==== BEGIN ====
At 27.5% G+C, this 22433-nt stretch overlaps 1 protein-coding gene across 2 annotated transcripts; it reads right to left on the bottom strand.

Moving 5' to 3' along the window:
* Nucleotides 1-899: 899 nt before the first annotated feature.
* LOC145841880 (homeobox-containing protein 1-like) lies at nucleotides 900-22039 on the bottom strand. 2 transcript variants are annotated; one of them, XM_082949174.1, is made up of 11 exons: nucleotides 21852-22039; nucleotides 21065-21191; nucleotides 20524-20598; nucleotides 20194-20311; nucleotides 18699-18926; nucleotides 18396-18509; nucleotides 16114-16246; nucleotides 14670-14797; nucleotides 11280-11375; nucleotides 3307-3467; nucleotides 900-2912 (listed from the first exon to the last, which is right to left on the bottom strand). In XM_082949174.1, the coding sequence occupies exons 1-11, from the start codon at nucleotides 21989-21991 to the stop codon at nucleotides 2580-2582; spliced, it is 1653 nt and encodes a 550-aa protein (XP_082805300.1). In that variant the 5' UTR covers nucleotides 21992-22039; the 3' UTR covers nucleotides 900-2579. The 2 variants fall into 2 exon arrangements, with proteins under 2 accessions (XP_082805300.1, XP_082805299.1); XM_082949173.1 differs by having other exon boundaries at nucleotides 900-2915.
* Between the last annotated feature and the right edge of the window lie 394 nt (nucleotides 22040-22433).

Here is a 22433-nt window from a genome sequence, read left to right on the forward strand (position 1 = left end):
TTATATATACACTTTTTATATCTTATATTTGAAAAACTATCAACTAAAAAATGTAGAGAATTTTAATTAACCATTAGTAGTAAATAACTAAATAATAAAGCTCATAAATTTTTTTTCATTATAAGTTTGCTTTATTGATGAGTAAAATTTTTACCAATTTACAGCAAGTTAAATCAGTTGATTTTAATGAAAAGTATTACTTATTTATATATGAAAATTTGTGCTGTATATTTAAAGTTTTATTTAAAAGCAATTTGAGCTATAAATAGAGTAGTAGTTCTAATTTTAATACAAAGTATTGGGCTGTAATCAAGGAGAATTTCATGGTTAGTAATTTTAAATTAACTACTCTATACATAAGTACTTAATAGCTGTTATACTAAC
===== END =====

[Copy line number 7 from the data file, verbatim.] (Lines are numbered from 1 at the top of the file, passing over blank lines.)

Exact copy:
TTATATATACACTTTTTATATCTTATATTTGAAAAACTATCAACTAAAAAATGTAGAGAATTTTAATTAACCATTAGTAGTAAATAACTAAATAATAAAGCTCATAAATTTTTTTTCATTATAAGTTTGCTTTATTGATGAGTAAAATTTTTACCAATTTACAGCAAGTTAAATCAGTTGATTTTAATGAAAAGTATTACTTATTTATATATGAAAATTTGTGCTGTATATTTAAAGTTTTATTTAAAAGCAATTTGAGCTATAAATAGAGTAGTAGTTCTAATTTTAATACAAAGTATTGGGCTGTAATCAAGGAGAATTTCATGGTTAGTAATTTTAAATTAACTACTCTATACATAAGTACTTAATAGCTGTTATACTAAC